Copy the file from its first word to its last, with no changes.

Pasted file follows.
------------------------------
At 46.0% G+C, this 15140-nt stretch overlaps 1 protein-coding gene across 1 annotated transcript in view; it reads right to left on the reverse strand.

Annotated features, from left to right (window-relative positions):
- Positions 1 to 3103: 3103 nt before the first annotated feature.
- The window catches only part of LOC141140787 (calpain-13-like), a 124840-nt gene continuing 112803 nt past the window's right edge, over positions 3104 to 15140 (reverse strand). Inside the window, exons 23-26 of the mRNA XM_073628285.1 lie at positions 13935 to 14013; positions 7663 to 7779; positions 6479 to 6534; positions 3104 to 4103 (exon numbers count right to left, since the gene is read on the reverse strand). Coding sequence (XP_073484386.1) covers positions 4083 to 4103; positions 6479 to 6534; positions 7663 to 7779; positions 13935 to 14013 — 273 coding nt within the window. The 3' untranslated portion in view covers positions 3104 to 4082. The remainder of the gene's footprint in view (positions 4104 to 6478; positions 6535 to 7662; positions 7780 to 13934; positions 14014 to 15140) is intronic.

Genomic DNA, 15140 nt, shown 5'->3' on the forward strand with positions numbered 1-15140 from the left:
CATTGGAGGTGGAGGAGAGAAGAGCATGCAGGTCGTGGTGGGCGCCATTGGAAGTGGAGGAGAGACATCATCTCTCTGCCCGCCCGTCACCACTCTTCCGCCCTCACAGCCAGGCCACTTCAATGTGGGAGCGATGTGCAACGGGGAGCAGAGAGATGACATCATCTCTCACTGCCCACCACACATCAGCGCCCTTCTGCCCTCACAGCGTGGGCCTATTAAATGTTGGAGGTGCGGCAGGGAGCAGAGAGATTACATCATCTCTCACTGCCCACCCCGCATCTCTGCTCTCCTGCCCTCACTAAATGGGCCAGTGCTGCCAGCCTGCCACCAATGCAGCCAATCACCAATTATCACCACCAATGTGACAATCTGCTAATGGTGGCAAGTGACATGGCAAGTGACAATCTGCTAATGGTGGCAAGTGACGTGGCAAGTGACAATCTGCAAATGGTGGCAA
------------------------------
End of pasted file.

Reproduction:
At 46.0% G+C, this 15140-nt stretch overlaps 1 protein-coding gene across 1 annotated transcript in view; it reads right to left on the reverse strand.

Annotated features, from left to right (window-relative positions):
- Positions 1 to 3103: 3103 nt before the first annotated feature.
- The window catches only part of LOC141140787 (calpain-13-like), a 124840-nt gene continuing 112803 nt past the window's right edge, over positions 3104 to 15140 (reverse strand). Inside the window, exons 23-26 of the mRNA XM_073628285.1 lie at positions 13935 to 14013; positions 7663 to 7779; positions 6479 to 6534; positions 3104 to 4103 (exon numbers count right to left, since the gene is read on the reverse strand). Coding sequence (XP_073484386.1) covers positions 4083 to 4103; positions 6479 to 6534; positions 7663 to 7779; positions 13935 to 14013 — 273 coding nt within the window. The 3' untranslated portion in view covers positions 3104 to 4082. The remainder of the gene's footprint in view (positions 4104 to 6478; positions 6535 to 7662; positions 7780 to 13934; positions 14014 to 15140) is intronic.

Genomic DNA, 15140 nt, shown 5'->3' on the forward strand with positions numbered 1-15140 from the left:
CATTGGAGGTGGAGGAGAGAAGAGCATGCAGGTCGTGGTGGGCGCCATTGGAAGTGGAGGAGAGACATCATCTCTCTGCCCGCCCGTCACCACTCTTCCGCCCTCACAGCCAGGCCACTTCAATGTGGGAGCGATGTGCAACGGGGAGCAGAGAGATGACATCATCTCTCACTGCCCACCACACATCAGCGCCCTTCTGCCCTCACAGCGTGGGCCTATTAAATGTTGGAGGTGCGGCAGGGAGCAGAGAGATTACATCATCTCTCACTGCCCACCCCGCATCTCTGCTCTCCTGCCCTCACTAAATGGGCCAGTGCTGCCAGCCTGCCACCAATGCAGCCAATCACCAATTATCACCACCAATGTGACAATCTGCTAATGGTGGCAAGTGACATGGCAAGTGACAATCTGCTAATGGTGGCAAGTGACGTGGCAAGTGACAATCTGCAAATGGTGGCAA